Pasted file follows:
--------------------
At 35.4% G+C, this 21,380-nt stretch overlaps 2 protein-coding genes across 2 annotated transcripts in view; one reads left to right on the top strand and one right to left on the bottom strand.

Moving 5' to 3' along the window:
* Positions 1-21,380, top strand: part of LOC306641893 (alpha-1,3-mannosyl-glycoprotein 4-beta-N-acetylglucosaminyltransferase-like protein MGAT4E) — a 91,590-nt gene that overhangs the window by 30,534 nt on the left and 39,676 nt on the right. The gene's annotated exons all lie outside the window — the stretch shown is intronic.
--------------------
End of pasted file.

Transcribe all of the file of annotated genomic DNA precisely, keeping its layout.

At 35.4% G+C, this 21,380-nt stretch overlaps 2 protein-coding genes across 2 annotated transcripts in view; one reads left to right on the top strand and one right to left on the bottom strand.

Moving 5' to 3' along the window:
* Positions 1-21,380, top strand: part of LOC306641893 (alpha-1,3-mannosyl-glycoprotein 4-beta-N-acetylglucosaminyltransferase-like protein MGAT4E) — a 91,590-nt gene that overhangs the window by 30,534 nt on the left and 39,676 nt on the right. The gene's annotated exons all lie outside the window — the stretch shown is intronic.